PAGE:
Striking the perfect balance between artistic freedom and adherence to another’s requests can be tricky, as Jane Dávila discusses in her most recent Minding Your Business column, “Artist for Hire: Private Art Commissions,” in our June/July issue. However, commission work can also be liberating and no one knows this better than fiber artist Dianne Gibson who recently created a large-scale commissioned piece entitled CONTINUUM. Here, Dianne discusses how she used this opportunity to explore her own artistic interests while remaining faithful to the requirements of a particular project.
You have been working with textiles for over 40 years! How did you become involved in fiber art?
One of my earliest memories is balancing on the foot pedal of my mother’s old, treadle sewing machine and rocking back and forth. My mother taught me to sew when I was very young. Perhaps she anticipated that I would be tall (6 feet) and knew that finding clothes would be a problem. Mom was a talented dressmaker, quilter, embroiderer, rug hooker, and cross stitcher. Her love of working with textiles was definitely something that she shared and passed on. I attended the Ontario College of Art and somewhere along the line my love of textiles merged with my arts training
Have you always been interested in doing commission work or is CONTINUUM an unusual project for you?
CONTINUUM was my second commission. A few years ago, I created a contemporary altar cloth for a church in Birmingham England. Typically, I work on a much smaller scale. CONTINUUM is the largest work I have attempted—it is 24' x 6'. An essential part of any installation artist’s final design depends on successfully integrating the artwork into its physical location; in this case, the public area of a spacious, three-storey atrium. The work would eventually be mounted fifteen feet off the ground and be viewed from as far as forty feet away. I had to re-think my usual design processes, set aside my normal attention to details, and focus on developing a bolder, graphic design that would compliment the space.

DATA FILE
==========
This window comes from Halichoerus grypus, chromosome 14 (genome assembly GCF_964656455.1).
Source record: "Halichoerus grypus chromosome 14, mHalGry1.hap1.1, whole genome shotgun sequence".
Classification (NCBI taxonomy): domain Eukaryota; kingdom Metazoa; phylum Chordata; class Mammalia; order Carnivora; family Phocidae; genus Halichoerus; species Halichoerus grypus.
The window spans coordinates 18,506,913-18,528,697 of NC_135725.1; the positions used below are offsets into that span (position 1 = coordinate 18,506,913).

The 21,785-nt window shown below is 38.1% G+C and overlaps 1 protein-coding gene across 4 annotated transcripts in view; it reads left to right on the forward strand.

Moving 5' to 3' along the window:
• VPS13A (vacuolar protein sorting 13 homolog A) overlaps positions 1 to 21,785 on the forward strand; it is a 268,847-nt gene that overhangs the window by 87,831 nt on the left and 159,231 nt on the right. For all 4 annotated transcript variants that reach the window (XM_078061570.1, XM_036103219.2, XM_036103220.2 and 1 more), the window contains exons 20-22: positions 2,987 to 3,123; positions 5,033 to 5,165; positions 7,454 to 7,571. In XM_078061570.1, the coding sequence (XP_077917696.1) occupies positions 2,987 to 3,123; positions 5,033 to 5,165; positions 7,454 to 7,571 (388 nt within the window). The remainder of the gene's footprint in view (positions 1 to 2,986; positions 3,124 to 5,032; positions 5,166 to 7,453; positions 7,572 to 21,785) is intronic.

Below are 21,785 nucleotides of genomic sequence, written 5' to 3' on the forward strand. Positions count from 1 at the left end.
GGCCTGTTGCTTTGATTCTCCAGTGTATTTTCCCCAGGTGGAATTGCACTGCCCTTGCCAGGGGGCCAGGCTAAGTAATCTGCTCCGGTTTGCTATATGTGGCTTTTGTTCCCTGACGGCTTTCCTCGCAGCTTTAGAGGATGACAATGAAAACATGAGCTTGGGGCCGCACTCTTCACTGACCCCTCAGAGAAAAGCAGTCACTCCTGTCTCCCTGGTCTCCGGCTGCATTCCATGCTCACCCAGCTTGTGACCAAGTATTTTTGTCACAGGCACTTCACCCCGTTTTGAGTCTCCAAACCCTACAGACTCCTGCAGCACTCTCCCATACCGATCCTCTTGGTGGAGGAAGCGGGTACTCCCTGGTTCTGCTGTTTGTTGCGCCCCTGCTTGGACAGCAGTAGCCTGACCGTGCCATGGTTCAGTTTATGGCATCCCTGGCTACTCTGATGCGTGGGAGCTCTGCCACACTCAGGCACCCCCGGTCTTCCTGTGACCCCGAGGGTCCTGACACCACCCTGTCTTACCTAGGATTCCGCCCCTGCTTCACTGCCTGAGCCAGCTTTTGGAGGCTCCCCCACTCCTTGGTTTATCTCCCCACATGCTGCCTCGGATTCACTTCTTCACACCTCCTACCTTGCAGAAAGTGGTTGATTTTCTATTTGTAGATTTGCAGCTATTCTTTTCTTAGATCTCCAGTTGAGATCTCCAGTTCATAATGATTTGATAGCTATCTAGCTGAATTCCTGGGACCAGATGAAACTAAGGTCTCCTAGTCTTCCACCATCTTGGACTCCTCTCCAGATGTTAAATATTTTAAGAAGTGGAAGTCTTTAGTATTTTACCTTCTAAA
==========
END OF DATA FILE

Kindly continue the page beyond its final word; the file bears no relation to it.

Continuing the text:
Tell us a bit about this piece. Who commissioned it and what was the creation process like? Were there stringent requirements in place before you began or did you have a lot of artistic freedom?
D’Arcy and Anne Luxton of Elora, Ontario commissioned this work and generously donated it to the Niagara Region. It really was the kind of offer any artist dreams of. After jointly selecting the location for the installation, D’Arcy generously allowed me total freedom to design whatever I felt was appropriate. I showed them some sketches and samples as well as a small maquette as the work progressed, but they didn’t actually see the completed piece until the day of the public unveiling. I truly appreciated their complete faith in my abilities.
The scale of this installation allowed me to develop a bold design. I designed twenty separate panels that interconnect as one unit when installed. Each panel sits off the wall at a varying depth. The surfaces are a collage of machine stitched, boldly colored silks, and synthetic sheers. Zapping the fabric with a heat gun created a heavy texture and the overhead skylights, which cast dramatic shadows, enhance the resulting textures.
What does the work represent and how is this captured in the piece?
The Regional Headquarters is the local, government office, for the twelve municipalities of the Niagara peninsula. To celebrate the diversity of the region, I juxtaposed recognizable imagery with abstract shapes, which add energy and tension to the design. The central panels anchoring the installation depict the Niagara Escarpment: the rocky, forested, backbone of the peninsula. The blue bands that cut across these panels reference the Welland Canal, carved through the Escarpment and across the peninsula, from Lake Ontario to Lake Erie. On one end is a suggestion of Niagara Falls, forever associated with the history of the region, a source of water and hydro, as well as the tourism industry. On the opposite end is a suggestion of the area’s tender fruit orchards and vineyards, depicted as an aerial view of the bench lands running down to the shores of Lake Ontario.
Are you currently working on a commissioned piece or have plans to do so in the future?
I’ve recently taken a bit of hiatus from my studio. We’ve done some traveling and are completing some home renovations. I’m now ready to return to my studio and plan to begin with a series of play sessions. I’m a consummate experimenter and love seeing where new techniques lead me! I’m not one to shy away from challenges, but I will freely admit to a number of sleepless nights while trying to work out the design of this commission and all of the details involved with its construction and installation. However, I believe that works of art which are the most difficult for an artist to design and create ( the ones that challenge them to dig deep and really push themselves beyond their comfort zone ) are often the ones that end up being the most successful; the ones with which they are most satisfied. I feel this was the case with CONTINUUM.